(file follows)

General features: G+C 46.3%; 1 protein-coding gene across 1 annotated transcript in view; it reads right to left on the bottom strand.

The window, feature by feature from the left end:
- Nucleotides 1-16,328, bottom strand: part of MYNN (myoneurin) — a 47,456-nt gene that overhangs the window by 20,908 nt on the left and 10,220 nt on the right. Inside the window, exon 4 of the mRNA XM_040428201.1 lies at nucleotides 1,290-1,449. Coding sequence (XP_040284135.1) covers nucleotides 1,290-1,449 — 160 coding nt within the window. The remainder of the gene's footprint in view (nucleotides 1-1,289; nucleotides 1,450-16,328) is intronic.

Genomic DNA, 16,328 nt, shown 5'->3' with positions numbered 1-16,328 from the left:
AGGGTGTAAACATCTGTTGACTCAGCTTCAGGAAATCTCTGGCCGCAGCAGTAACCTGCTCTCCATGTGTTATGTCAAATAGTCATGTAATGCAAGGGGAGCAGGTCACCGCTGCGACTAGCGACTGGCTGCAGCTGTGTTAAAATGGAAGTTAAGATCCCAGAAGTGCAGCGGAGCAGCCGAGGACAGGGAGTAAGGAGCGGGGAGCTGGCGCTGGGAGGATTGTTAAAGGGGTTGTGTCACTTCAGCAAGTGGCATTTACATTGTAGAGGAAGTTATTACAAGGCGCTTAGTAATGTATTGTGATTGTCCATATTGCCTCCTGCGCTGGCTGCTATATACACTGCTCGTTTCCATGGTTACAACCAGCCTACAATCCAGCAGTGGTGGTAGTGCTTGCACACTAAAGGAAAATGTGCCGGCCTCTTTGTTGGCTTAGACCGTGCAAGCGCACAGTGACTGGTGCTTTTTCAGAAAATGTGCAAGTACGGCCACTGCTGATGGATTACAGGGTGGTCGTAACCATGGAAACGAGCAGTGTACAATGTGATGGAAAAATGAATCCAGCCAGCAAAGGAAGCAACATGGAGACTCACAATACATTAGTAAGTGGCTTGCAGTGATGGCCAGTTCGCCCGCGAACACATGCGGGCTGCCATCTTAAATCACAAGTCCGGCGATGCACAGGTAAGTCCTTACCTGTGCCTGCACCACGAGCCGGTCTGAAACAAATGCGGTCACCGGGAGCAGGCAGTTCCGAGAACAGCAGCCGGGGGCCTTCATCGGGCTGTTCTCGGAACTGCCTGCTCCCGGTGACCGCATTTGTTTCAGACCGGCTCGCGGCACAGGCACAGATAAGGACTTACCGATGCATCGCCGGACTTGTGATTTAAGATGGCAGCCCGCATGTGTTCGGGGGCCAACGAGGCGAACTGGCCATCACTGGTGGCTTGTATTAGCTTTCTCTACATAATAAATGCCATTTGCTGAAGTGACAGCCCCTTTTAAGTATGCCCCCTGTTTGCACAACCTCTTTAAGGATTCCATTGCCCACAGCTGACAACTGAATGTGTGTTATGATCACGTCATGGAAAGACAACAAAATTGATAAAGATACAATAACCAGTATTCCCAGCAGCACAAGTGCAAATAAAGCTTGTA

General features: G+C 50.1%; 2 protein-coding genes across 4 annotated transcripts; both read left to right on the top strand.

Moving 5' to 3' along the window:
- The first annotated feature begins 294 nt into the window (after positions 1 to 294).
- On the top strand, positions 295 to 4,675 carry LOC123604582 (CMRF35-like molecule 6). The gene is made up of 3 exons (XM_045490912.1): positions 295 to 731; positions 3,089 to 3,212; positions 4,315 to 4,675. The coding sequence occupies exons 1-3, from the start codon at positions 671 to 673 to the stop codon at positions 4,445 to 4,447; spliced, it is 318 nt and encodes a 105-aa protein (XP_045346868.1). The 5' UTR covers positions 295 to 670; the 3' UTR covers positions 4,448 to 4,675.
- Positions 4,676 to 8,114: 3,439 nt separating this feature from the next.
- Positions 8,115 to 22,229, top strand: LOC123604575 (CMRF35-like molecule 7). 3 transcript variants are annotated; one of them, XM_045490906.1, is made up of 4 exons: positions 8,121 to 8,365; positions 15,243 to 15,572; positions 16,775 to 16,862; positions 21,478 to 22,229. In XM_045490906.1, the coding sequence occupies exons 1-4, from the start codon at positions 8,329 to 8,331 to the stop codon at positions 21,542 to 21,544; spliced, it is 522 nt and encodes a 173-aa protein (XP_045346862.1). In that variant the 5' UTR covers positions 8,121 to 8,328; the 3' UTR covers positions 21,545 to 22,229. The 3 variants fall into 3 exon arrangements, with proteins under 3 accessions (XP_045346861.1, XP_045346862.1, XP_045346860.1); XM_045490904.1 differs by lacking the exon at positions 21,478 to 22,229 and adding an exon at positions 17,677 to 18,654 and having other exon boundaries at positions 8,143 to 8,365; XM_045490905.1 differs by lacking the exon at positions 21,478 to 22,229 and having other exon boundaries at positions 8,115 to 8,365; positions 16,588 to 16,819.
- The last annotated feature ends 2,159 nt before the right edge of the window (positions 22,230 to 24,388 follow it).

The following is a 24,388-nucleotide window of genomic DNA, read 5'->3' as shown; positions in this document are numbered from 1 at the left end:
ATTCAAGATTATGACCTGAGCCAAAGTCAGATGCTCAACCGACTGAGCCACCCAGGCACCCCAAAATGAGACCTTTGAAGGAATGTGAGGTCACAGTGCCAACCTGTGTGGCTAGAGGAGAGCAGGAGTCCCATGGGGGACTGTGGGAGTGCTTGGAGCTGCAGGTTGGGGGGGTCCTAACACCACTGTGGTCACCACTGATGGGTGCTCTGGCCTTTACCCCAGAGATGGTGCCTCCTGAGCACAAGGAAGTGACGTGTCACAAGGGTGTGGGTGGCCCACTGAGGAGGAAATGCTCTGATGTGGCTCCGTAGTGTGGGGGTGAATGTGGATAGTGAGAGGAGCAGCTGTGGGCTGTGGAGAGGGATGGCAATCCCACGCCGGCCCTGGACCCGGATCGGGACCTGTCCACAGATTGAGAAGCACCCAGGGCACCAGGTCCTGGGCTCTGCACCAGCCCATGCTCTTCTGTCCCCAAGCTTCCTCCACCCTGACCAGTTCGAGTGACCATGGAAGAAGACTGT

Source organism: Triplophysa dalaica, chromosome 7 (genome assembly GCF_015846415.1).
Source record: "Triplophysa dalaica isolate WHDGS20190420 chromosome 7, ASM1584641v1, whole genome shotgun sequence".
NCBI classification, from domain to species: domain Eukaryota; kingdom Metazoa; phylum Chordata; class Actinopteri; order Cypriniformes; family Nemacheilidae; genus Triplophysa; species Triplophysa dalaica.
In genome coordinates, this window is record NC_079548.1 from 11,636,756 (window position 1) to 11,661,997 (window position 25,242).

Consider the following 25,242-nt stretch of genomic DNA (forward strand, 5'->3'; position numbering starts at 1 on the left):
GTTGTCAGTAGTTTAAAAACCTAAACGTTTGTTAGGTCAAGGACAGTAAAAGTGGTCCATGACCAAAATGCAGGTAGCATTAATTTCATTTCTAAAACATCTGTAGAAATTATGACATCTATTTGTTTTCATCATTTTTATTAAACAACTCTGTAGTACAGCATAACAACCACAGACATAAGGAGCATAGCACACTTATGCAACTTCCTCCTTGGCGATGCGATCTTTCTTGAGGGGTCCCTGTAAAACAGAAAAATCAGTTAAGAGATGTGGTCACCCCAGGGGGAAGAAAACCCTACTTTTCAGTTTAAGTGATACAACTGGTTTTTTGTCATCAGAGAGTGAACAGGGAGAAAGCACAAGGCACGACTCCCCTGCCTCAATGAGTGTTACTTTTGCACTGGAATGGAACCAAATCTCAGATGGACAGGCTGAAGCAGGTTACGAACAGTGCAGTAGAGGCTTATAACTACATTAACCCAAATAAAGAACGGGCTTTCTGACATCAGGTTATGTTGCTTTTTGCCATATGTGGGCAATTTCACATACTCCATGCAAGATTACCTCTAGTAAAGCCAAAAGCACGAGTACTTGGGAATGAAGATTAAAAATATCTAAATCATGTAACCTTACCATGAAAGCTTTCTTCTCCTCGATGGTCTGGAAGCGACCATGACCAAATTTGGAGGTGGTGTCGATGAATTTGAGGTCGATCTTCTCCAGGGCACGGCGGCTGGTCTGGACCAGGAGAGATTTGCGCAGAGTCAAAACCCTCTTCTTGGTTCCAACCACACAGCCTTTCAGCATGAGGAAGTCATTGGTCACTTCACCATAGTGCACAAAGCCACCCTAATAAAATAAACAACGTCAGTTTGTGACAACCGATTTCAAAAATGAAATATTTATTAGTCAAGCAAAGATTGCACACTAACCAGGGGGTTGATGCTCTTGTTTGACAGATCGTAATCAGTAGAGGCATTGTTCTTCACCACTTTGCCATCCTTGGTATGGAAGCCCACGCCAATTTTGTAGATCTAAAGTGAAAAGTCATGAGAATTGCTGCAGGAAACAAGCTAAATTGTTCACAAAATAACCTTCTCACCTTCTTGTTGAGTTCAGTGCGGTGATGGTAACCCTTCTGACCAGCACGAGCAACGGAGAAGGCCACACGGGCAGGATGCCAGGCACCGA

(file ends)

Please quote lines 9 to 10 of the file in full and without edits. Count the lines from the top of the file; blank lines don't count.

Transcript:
- On the top strand, positions 295 to 4,675 carry LOC123604582 (CMRF35-like molecule 6). The gene is made up of 3 exons (XM_045490912.1): positions 295 to 731; positions 3,089 to 3,212; positions 4,315 to 4,675. The coding sequence occupies exons 1-3, from the start codon at positions 671 to 673 to the stop codon at positions 4,445 to 4,447; spliced, it is 318 nt and encodes a 105-aa protein (XP_045346868.1). The 5' UTR covers positions 295 to 670; the 3' UTR covers positions 4,448 to 4,675.
- Positions 4,676 to 8,114: 3,439 nt separating this feature from the next.